Career decisions

The further one gets into their career, the more intentional they have to be about every decision. The number of factors that impact every step seems to go from a few to ‘too many to consider all at once.’

I didn’t struggle choosing my career path. Things seemed to just work themselves out. Of course there were decision points, but things felt right one way. After some thought, but not agonizing thought, it felt like I knew what to do. I didn’t necessarily make the best choices. Maybe if I had picked a different postdoc lab with a more supportive and directed environment I would currently be a confident, productive, late career postdoc on the search for a tenure-track position. But just as babyattachmode explained in her recent post, the academic track, while not easy or simple, at least has a predetermined path to follow. When you consider options outside of academia, it gets less clear.

Now, regardless of my past decisions, I am at a decision point but this time no direction feels natural. There is no automatic decision even after years of considering the options. The decision is not easy and I need to really think about what I want out of career, which goes hand in hand with what I want out of life.

I try to think about what I want, but not everything is compatible. A well-paid, interesting, world-enhancing career that leaves plenty of time for my family would be lovely, but not obviously attainable. So how do I choose?

I recently read an article that suggested that instead of thinking about what you want you should think about what negatives you’re willing to work through. I think that is really smart advice. Based just on what I want, there is no answer for my future. However, if I focus on what downsides I can handle (there are downsides to every job) I can balance the bad and the good in a way that suits my needs.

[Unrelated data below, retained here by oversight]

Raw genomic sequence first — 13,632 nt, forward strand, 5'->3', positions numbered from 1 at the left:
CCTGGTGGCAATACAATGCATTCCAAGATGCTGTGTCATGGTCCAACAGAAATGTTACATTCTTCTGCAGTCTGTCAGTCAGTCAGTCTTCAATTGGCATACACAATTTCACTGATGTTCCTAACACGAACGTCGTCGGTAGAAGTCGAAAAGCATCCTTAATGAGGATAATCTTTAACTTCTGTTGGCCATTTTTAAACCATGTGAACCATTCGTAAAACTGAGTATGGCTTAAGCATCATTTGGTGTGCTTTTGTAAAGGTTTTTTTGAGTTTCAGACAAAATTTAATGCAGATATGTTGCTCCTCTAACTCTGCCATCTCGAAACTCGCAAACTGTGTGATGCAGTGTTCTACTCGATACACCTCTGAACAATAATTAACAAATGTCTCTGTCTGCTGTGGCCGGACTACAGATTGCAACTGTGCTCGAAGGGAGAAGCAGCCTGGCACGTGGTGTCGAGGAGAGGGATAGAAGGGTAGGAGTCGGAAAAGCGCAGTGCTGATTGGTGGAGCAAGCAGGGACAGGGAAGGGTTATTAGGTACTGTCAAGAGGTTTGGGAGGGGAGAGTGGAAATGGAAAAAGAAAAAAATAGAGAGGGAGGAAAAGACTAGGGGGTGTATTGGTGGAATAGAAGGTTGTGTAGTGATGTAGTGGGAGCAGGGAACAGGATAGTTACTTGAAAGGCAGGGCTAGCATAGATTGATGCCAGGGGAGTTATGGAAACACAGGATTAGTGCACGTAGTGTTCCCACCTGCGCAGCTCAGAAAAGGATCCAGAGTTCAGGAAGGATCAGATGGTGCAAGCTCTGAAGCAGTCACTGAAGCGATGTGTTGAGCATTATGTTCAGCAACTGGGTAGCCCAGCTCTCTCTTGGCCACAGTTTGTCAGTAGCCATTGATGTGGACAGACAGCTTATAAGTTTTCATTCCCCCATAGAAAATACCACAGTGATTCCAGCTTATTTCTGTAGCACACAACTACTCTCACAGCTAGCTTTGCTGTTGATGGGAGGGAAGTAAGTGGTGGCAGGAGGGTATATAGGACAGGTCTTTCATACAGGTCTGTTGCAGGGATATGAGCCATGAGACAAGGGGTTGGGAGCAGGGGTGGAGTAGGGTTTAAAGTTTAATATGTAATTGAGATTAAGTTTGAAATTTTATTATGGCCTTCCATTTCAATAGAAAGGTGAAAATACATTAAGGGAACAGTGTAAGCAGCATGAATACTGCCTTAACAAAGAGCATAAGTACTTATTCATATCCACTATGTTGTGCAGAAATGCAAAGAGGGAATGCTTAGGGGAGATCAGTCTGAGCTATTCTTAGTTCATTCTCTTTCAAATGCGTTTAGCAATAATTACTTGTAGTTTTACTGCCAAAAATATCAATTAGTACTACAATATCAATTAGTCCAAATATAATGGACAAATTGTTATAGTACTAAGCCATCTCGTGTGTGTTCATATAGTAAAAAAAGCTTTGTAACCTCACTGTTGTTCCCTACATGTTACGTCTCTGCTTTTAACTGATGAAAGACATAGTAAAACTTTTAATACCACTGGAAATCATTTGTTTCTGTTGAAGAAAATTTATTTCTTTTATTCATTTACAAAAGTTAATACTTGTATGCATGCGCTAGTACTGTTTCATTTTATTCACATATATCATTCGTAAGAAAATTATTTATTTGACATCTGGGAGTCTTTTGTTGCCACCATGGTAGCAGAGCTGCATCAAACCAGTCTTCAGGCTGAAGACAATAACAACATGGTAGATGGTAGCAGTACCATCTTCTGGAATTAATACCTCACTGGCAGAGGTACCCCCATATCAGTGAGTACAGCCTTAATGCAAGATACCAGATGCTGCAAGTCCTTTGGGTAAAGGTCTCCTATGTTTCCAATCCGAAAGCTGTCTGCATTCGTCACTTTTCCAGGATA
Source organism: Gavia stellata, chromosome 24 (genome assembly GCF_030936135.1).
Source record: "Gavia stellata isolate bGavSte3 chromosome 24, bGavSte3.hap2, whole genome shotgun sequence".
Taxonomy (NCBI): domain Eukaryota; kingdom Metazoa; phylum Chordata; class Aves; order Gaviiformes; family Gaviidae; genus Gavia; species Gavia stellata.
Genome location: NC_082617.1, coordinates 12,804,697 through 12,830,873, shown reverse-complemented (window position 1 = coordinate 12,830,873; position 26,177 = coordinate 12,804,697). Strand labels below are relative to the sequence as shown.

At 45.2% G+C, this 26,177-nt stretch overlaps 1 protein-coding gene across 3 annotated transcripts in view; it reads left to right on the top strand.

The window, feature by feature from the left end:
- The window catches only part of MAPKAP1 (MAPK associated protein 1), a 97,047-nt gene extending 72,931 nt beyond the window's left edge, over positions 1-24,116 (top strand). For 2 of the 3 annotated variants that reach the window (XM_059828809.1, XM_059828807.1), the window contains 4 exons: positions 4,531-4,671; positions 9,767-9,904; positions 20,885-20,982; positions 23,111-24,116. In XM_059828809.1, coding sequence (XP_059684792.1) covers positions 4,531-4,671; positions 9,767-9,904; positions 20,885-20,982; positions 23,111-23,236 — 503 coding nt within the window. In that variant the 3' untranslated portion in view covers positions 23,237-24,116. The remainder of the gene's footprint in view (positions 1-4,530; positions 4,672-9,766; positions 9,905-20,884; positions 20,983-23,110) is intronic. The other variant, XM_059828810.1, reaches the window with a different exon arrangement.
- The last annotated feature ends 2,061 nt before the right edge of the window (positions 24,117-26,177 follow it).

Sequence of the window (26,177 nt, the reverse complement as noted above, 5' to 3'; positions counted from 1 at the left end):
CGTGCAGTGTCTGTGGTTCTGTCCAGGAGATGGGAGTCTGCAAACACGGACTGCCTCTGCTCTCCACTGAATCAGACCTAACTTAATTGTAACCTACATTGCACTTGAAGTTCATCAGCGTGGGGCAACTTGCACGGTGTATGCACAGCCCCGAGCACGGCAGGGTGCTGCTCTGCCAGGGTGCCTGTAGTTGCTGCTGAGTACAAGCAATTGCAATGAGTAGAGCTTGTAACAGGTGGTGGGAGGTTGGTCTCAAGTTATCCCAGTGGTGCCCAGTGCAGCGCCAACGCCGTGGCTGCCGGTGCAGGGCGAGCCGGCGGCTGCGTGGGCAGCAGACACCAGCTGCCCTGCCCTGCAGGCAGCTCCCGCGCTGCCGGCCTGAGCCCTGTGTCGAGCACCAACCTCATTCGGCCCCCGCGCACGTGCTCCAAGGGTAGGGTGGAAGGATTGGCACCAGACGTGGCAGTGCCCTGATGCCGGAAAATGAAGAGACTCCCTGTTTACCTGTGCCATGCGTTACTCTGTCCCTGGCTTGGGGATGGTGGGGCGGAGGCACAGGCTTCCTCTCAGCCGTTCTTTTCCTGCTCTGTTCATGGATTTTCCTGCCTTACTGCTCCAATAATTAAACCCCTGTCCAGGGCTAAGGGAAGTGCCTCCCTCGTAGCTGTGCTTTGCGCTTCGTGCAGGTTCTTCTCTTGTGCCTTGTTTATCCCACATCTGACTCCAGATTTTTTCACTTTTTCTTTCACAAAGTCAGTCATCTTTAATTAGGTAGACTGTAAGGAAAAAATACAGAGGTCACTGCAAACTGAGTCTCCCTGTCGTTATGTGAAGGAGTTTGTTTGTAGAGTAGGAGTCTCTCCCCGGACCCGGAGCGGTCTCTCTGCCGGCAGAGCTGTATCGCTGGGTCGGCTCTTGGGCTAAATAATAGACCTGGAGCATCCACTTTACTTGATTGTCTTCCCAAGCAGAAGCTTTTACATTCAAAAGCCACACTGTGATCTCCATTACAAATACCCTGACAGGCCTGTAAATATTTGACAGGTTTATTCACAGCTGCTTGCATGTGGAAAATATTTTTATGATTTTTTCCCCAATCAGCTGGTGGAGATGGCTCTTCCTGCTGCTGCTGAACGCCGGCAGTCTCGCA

The number one thing I want is time. Time with my family, time so that we’re not always rushing, time so that I’m living my life purposefully instead of rushing from one thing to the next, time so that I’m not cranky with those I love. This is a positive thing that I want but it is also indicative of what I won’t put up with. I wouldn’t take a job that takes all of my time.

Having that constraint limits my options. I then have to decide what trade-offs I am willing to take to have that time.

I’m not willing to take a mindless job. I want some kind of challenge, some kind of thought or analysis or novelty. At the same time it doesn’t have to be the most novel or the most challenging. Would a job as a medical writer be interesting enough? Would a job in science outreach be enough of a challenge? Doctor PMS never imagined herself in sales but has found a fulfilling job in science sales. Is that something I should consider?

Am I willing to have a job that doesn’t have a positive impact on the world? I don’t think I’ve ever discovered anything that has truly changed our understanding of biology, even on a small scale, but at least in basic biological research that is the goal. If I move away from that, what will be my role in the larger scheme of things? Clearly there are other obviously impactful careers but some jobs are less clear. A step away from bench science into user experience research, a career suggested by a friend, might be interesting, but may not fit any lofty ideals. Am I ok with that?

Other factors include money, location, pressure, subject matter, and respect. I am still debating many of those. Have you made a major career decision that didn’t feel natural? Did you have any strategies that helped you decide?



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1 Response to Career decisions

  1. Rose says: